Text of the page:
Today the ministry of health in the Democratic Republic of the Congo (DRC) confirmed two new cases of Ebola and three more deaths from the virus in the ongoing outbreak in North Kivu and Ituri provinces.
Outbreak totals now stand at 800 cases, including 502 deaths, and 178 suspected cases are still under investigation.
The new cases are from Oicha and Kyondo, and the deaths occurred in Katwa, Butembo, and Kyondo. The ministry said they also validated seven probable cases (historical deaths) in Katwa, which lifts the number of probable cases to 61.
Officials in the DRC also confirmed cases of Ebola in members of the Congolese national army stationed in Butembo.
"Two soldiers, from the Oicha health zone and working at Butembo airport, were identified as confirmed cases of Ebola on January 12, 2019. The two soldiers spent five days at the Treatment Center Ebola and came out cured," the health ministry of health said in its daily update.
As of today, 76,425 people have been vaccinated with Merck's Ebola vaccine, including 20,473 in Beni, 19,171 in Katwa, 8,517 in Butembo, and 6,076 in Mabalako.
WHO scales up efforts to fight Lassa fever outbreaks in Africa
Five African nations—Nigeria, Benin, Guinea, Liberia, and Togo—are currently fighting Lassa fever outbreaks, and the World Health Organization (WHO) is scaling up efforts to support the countries in outbreak response.
"While these outbreaks are occurring during the Lassa fever season in countries where the disease is endemic, the speed of escalation is of concern," the WHO said in a statement today.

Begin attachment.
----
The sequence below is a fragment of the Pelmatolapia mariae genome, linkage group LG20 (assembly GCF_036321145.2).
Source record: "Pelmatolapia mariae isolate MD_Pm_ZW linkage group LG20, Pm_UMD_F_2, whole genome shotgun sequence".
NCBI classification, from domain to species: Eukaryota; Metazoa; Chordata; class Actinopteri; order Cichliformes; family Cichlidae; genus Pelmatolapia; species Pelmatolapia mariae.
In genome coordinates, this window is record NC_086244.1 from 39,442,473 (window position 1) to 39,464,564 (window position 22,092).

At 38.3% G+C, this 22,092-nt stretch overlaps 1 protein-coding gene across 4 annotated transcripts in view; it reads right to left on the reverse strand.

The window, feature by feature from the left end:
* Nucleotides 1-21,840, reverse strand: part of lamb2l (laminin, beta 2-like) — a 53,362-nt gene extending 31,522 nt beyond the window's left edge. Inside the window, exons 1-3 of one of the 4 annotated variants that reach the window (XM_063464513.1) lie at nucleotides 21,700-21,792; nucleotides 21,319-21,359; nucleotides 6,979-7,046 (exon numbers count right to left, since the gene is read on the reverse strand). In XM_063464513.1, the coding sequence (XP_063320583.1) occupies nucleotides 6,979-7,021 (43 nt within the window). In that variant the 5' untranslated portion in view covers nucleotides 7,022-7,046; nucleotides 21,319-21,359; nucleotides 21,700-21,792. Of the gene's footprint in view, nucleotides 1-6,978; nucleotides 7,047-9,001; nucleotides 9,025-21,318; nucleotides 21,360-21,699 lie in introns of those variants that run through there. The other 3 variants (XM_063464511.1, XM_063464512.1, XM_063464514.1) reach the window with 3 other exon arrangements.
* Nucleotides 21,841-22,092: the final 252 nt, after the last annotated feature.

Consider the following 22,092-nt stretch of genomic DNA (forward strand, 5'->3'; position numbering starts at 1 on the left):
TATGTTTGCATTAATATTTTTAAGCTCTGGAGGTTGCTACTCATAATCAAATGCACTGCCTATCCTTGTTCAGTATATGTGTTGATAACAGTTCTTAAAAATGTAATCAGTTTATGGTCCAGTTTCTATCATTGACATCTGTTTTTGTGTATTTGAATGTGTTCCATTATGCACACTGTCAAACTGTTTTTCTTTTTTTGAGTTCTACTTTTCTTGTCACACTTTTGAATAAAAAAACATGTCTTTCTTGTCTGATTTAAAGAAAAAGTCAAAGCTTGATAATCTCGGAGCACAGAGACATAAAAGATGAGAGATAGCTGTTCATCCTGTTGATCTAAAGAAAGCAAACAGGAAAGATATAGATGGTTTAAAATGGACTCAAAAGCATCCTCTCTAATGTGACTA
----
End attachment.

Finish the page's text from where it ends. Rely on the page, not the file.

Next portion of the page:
Nigeria is the hardest hit country, with 213 confirmed cases, including 42 deaths, reported since Jan 22. Among the confirmed cases are four healthcare workers.
Last year, Nigeria saw its biggest Lassa fever outbreak in decades. Together Benin, Guinea, Liberia, and Togo have reported 12 cases, including 2 deaths.
In addition to providing aid and information to those countries, the World Health Organization is also guiding readiness efforts in six other at-risk countries: Burkina Faso, Cameroon, Ghana, Mali, Niger, and Sierra Leone.
Lassa fever is a viral hemorrhagic illness, usually transmitted to humans via the urine or feces of rodents. Person-to-person transmission can also occur in healthcare and community settings.
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